Cryptos Targeted in International Tax Avoidance Crackdown

Tax avoidance schemes that utilize cryptocurrencies are being actively targeted by a group of tax authorities in an attempt to halt their use and growth. The Joint Chiefs of Global Tax Enforcement (J5), a collection of tax authorities from Australia, the United States, Britain, Canada, and the Netherlands, was formed in July 2018 due to growing concern that tax avoidance, cybercrime, and cryptocurrency abuse was on the rise among criminal elements, who used them to exploit differences between national tax laws. Now, the data gathered as part of the initiative has allowed the five jurisdictions to open investigations into high-end schemes through which seven figure sums are routinely run in order to avoid paying tax.

60 Investigations Underway

During the eleven months in which the J5 has been working, the five nations have shared more data between them than they did in the whole of the previous decade, with the result that 60 investigations are currently underway. The Netherlands’ Tax and Customs Administration recently took down a cryptocurrency ‘mixer’ or ‘tumbler’, which uses an algorithm to mix data that might identify the holder of the currency with others, making it extremely hard to track ultimate ownership of the asset. This was possible due to information being analysed and shared with other J5 members.

New Use of Cryptocurrencies

According to Australian Tax Office deputy commissioner Will Day, at least one of the schemes being investigated involves a “global financial institution”, who, along with intermediaries, are believed to have enabled taxpayers to hide income details and assets. Speaking to the Sydney Morning Herald, Day said that links between cryptocurrency and money laundering were a particular concern, with criminals using the digital currencies to avoid detection:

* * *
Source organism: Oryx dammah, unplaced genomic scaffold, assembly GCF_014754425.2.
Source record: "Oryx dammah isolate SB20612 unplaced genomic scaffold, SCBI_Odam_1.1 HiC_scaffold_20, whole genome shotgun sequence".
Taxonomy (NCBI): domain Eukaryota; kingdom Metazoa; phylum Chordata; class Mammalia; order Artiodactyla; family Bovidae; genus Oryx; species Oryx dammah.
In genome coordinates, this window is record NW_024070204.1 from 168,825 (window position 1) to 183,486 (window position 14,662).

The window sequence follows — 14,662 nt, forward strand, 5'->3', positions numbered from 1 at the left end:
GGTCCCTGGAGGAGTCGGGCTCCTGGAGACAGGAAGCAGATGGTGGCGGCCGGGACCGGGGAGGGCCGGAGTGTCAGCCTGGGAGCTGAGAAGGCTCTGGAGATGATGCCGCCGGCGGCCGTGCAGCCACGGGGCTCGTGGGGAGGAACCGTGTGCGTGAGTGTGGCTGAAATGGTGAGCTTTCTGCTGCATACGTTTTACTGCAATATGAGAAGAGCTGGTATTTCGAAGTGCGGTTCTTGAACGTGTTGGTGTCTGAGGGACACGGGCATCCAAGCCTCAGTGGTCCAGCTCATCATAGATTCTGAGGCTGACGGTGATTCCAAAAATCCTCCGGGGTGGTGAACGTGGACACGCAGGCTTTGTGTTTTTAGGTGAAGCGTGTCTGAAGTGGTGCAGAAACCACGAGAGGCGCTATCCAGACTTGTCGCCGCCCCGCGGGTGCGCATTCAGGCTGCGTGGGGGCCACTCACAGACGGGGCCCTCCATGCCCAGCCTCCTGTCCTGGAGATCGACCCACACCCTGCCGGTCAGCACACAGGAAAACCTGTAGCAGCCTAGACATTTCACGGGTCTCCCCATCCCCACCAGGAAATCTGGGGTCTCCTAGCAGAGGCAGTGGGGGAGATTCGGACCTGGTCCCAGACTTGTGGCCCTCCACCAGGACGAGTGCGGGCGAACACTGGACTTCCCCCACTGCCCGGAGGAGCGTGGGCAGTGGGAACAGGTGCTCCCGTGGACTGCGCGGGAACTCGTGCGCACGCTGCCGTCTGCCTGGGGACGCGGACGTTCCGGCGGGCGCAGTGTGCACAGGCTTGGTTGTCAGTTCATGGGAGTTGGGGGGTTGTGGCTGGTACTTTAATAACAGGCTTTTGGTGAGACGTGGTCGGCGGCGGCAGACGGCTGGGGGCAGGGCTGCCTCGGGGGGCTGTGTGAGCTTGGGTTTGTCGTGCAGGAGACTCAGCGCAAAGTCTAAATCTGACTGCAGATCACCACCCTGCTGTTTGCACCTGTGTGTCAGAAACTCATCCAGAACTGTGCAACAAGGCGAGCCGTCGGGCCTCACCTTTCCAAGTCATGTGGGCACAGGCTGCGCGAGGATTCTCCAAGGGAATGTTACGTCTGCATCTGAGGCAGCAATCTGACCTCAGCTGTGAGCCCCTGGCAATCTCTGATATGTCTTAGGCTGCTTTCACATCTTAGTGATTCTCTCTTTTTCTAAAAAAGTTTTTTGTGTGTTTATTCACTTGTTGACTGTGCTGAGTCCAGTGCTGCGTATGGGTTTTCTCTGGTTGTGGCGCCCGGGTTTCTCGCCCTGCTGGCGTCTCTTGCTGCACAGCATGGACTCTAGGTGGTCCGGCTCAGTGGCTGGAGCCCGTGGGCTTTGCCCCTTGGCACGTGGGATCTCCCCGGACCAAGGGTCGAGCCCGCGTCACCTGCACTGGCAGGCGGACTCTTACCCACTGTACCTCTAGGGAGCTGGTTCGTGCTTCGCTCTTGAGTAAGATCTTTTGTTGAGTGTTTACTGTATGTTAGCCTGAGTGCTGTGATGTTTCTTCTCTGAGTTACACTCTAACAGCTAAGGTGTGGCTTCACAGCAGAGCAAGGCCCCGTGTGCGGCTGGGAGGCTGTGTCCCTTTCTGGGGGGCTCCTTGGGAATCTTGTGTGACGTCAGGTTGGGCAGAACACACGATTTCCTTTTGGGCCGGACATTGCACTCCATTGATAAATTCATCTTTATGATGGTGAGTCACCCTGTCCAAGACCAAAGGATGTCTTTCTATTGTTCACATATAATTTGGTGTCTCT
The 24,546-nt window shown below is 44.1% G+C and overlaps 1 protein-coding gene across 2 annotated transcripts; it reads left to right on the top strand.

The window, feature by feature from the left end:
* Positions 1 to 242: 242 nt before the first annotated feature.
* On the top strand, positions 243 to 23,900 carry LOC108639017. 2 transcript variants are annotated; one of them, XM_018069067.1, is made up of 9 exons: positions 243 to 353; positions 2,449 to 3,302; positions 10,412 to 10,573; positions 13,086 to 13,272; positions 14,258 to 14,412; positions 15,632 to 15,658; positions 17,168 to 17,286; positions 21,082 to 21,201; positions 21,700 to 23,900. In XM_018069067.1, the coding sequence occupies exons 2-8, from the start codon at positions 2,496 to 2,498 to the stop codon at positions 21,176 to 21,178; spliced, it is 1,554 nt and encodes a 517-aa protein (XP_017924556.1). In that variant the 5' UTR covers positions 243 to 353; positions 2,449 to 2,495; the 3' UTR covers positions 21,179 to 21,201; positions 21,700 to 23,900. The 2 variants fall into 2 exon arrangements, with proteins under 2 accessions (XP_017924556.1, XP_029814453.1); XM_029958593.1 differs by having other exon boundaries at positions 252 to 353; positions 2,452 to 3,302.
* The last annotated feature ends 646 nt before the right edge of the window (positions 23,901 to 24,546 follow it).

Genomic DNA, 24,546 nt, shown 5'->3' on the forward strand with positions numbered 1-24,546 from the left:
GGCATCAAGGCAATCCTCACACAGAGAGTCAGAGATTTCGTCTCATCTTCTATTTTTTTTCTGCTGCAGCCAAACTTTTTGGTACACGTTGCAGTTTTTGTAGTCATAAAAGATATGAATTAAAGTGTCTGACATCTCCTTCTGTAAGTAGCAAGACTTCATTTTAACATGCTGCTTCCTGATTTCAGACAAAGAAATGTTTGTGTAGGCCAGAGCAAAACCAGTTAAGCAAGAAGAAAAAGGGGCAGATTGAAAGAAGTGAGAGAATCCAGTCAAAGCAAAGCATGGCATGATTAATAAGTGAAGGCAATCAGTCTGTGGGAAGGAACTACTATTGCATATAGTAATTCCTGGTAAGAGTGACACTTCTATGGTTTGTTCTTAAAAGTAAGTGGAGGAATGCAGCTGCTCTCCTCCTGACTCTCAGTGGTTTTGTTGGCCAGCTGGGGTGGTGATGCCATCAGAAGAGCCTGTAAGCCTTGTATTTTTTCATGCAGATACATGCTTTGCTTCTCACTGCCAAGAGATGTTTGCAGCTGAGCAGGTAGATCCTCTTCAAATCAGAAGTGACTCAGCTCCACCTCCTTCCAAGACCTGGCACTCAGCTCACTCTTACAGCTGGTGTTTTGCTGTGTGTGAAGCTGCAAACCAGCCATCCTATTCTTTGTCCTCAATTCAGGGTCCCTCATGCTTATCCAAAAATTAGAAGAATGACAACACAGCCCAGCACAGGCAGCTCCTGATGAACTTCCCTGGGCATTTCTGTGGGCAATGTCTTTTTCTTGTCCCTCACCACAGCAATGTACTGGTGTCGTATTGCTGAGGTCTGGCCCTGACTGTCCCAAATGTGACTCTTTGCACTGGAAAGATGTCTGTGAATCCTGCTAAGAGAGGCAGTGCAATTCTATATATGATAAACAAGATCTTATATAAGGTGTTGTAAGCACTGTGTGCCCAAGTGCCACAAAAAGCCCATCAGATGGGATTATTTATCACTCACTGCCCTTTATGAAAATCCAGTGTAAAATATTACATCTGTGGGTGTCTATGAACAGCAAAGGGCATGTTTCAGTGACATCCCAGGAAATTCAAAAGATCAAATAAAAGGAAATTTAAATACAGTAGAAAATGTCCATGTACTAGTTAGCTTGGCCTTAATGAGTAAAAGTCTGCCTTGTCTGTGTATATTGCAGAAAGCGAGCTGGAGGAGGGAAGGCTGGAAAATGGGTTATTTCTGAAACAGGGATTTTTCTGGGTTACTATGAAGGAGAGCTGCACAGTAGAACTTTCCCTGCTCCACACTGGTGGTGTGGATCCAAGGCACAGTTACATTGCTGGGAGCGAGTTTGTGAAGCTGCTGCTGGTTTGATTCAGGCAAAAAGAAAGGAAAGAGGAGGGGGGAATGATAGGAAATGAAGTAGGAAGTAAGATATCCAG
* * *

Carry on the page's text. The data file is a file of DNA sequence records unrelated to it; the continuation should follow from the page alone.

We’re seeing the use of cryptocurrencies in ways that we haven’t seen before. At the Australian level, there is definitely legitimate use for investment in cryptocurrencies, but we’re also seeing the use of them to facilitate tax crimes.

Information within the J5 network is now being shared in a “more organised” manner according to Day, including through an automated process that enables the agencies to compare, analyse, and exchange data anonymously. Hopefully the actions of groups like the J5 can make such schemes less enticing to would-be tax avoiders who continue to give crypto a bad name.

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